Hurricane Insurance Claims
Hurricane Katrina, in 2005, cost insurers more than $41 billion at the time. After the extraordinary losses and immense damage caused by Hurricane Katrina and Rita, insurers made changes to their policies to limit their exposure to catastrophic losses from natural disasters by selling homeowners insurance policies with percentage deductibles for hurricane damage instead of traditional dollar deductibles, which are used for other types of losses such as fire damage and theft. A percentage deductible is based on the home’s insured valued. So, if a house is insured for $300,000 and has a five percent deductible, the first $15,000 of a claim must be paid out of the policyholder’s pocket. Depending on the state, insurance companies determine the level of the hurricane deductible and where it should apply, except in Florida where state law dictates these variables. However, each insurance company’s hurricane deductible plans must be reviewed by the individual state insurance department where they may be subject to various regulations and laws. Insurers also limit the exposure to catastrophic losses from natural disasters by selling policies that contained flood damage exclusions, concurrent cause clauses, and valued policy statutes requiring payment of full policy limits in the event of a total loss have recently become of paramount importance in insurance information.
Everyone needs financial protection from the dangers of hurricane. During or in the aftermath of a hurricane, your property may be damaged by wind, entry of rainwater into the interior of buildings, flash flooding, and loss of power. Some of the issues will involve the application of flood exclusions contained in most personal line policies and in many commercial policies; causation; provisions addressing loss of utilities, including electricity; civil authority coverage; contingent business interruption coverage and named windstorm or hurricane deductibles.Causation
In the aftermath of a hurricane, there are three potential categories of damage: (1) damage caused exclusively by wind; (2) damage caused exclusively by water or flood; and (3) damage caused by wind “concurrently or in any sequence” with water. Typically, damage caused solely by wind will be covered. In contrast, the courts have held that the water damage exclusion is applicable to damage caused exclusively by water, flood, storm surge or inundation of water as a result of a hurricane. Finally, an evaluation of coverage will largely depend on the jurisdiction’s approach to concurrent or sequential causation. An additional consideration is whether the particular water damage exclusion at issue is preceded by anti-concurrent and/or anti-sequential causation language and, if so, whether that language will be upheld in a particular jurisdiction.Windstorm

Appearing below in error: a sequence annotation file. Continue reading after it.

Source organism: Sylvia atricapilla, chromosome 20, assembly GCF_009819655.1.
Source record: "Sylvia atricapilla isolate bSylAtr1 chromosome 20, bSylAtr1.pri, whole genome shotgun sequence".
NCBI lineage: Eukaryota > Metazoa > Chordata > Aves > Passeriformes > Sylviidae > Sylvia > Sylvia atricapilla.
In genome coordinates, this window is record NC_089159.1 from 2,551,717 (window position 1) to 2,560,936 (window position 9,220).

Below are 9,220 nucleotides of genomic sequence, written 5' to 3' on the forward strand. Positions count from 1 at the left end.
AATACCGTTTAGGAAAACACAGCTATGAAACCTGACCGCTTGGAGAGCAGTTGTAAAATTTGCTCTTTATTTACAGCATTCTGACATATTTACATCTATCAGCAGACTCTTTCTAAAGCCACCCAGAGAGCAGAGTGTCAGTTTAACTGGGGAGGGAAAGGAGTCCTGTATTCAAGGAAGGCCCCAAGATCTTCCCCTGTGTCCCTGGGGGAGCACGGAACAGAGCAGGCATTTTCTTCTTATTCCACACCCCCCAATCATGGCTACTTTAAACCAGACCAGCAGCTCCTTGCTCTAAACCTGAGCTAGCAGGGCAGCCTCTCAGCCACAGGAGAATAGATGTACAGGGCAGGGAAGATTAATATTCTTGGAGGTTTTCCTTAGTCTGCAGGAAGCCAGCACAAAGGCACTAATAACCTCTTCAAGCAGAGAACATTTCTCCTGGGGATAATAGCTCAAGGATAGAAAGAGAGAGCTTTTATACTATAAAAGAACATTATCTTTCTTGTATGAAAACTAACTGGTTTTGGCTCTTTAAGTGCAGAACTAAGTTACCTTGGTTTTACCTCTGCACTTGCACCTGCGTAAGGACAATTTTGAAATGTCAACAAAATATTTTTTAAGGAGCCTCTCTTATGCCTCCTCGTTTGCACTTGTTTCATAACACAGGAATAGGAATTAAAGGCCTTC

In the context of claims arising out of hurricane losses, issues relating to water damage exclusions often arise in tandem with the covered peril of windstorm. For that reason, when dealing with hurricane losses, any discussion regarding the applicability of a water damage exclusion often necessitates both a review of causation and also the covered peril of windstorm. Whether wind-driven water is included in the windstorm peril is also of particular relevance to hurricane coverage claims. In more recent years, exclusions have been written into property policies precluding coverage for damage caused by wind-driven rain unless wind first caused an opening in the structure through which the rain entered. These exclusions have been enforced.Flood or Water Exclusions
Flooding or water damage can arise in various ways during the course of a hurricane, including storm surge and/or waves; the overflow of rivers or streams as a result of heavy rainfall often associated with such storms; the failure of flood control structures; or from the back up of water through sump pumps or other drainage systems. Various arguments and issues are likely to be raised concerning the application of specific flood or water exclusions to the range of circumstances in which insured property has suffered water damage.
Many property policies contain exclusion provisions exempting loss caused by water damage (including flood). In order to avoid application of flood exclusions to water damage, policyholders have argued damage resulting from floodwaters occurring during the course of a hurricane or other windstorm should not be deemed to have been caused by flood for purposes of those exclusions; rather the proximate cause of such losses should be considered wind or windstorm.Loss of Power and Other Utilities